17. Bordeaux, France
By Victoria of Guide Your Travel
Bordeaux is primarily known for its world-class wine but is often overlooked by tourists choosing a holiday destination in France. It’s one of the best underrated cities in Europe.
The city actually has a lot to offer and is a fantastic place to go for those who love culture, sightseeing, and, of course, incredible wines and cuisine.
The old town of Bordeaux is stunningly beautiful with its historical architecture and impressive churches. Bordeaux is dotted by famous landmarks like La Grosse Cloche, Porte Cailhau, La Esplanade des Quinconces or the large Bordeaux Cathedral.
Hidden in the many small sidestreets are little plazas with cafes and typical French bakeries. Make sure you try Cannelé while you are in Bordeaux, a little rum-flavored cake that the city is known for.
Bordeaux is all about sightseeing and experiencing French culture. If you’re coming to the area to try wine, Saint-Émilion is the best place to go. This little village sits in the countries-side a little outside of the city and is home to some of the best wines in the world. Come here for wine tastings or a tour around the vineyards where you’ll learn all about the manufacturing process.
18. Matera, Italy
By Margherita of The Crowded Planet
With its scenic hilltop location and millenary history, Matera is an unmissable stop on any tour of Southern Italy.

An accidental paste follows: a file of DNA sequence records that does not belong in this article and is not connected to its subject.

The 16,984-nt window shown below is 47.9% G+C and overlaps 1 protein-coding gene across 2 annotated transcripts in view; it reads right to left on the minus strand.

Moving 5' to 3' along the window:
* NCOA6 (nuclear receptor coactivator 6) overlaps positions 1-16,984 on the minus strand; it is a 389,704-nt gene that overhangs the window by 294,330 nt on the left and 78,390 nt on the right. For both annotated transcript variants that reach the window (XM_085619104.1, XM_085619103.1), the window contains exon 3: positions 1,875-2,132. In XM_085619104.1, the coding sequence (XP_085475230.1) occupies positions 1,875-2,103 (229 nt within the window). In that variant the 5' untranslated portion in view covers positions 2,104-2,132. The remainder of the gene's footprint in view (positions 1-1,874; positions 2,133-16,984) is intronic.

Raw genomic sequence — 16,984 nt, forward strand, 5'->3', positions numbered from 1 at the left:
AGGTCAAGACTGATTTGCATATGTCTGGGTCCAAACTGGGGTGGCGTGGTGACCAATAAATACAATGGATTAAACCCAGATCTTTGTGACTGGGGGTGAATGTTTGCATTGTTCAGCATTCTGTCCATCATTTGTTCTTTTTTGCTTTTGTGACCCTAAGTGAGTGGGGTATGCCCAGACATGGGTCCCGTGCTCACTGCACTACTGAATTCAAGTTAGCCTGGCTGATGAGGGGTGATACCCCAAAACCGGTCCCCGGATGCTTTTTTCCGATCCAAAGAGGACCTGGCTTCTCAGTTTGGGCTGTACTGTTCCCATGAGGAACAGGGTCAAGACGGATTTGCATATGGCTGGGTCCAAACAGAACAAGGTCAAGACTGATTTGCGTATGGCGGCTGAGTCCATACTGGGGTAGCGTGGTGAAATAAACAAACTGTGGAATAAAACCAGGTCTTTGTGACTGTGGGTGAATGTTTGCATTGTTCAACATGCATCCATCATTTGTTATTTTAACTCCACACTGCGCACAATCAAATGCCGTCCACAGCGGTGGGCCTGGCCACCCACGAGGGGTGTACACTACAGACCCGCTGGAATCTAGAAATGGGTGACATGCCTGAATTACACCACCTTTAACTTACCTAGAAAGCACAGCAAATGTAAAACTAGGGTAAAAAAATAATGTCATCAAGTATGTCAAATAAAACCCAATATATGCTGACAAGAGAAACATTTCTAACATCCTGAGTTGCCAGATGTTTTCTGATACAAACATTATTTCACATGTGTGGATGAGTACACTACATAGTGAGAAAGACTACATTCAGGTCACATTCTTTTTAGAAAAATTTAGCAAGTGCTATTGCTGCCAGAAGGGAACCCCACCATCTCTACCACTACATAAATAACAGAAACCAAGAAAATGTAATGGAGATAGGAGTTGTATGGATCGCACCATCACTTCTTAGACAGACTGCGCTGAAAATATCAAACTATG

The town is one of the oldest inhabited cities on the planet. Ever since the Paleolithic period, people lived in its network of calcareous caves. Over the years, these simple dwellings turned into cave homes which now make up the two Sassi districts, the city’s claim to fame and the main thing to do in Matera.
The Sassi of Matera make up most of the historic center of the city and are a pleasure to wander around, between quaint backstreets, picturesque squares, cave churches, and viewpoints to get a bird’s eye view of the city.
If you have a car, you can visit the Parco della Murgia Materana. This is a protected nature reserve just a 10 minute drive from Matera where you could spend a few hours hiking, exploring cave churches, and enjoying the best views over Matera.
If you want to explore the area more, head to the Puglia region. This is a real treasure trove of cute whitewashed villages and beautiful beaches.
19. Tbilisi, Georgia
By Nate of Travel Lemming
Though quickly gaining popularity with backpackers, digital nomads, and savvy travelers, Tbilisi, Georgia remains one of the best underrated cities in Europe.
Tbilisi has gained popularity owing to its affordable prices, ancient history, and colorful funky streets. National Geographic even recently called it “the world’s most bohemian city.”
One favorite activity is strolling Old Tbilisi’s cobblestone streets before taking a cable car to the top of the hill overlooking the city to take in the views alongside the famous Mother of Georgia statue.
Tbilisi’s central location also makes for a great launching pad to explore the many other destinations in Georgia as part of day trips. Take a day trip to taste some wine in the rolling hills of Kakheti, to marvel at stunning monasteries in Ananuri, or explore the ancient cliff dwellings outside Gori.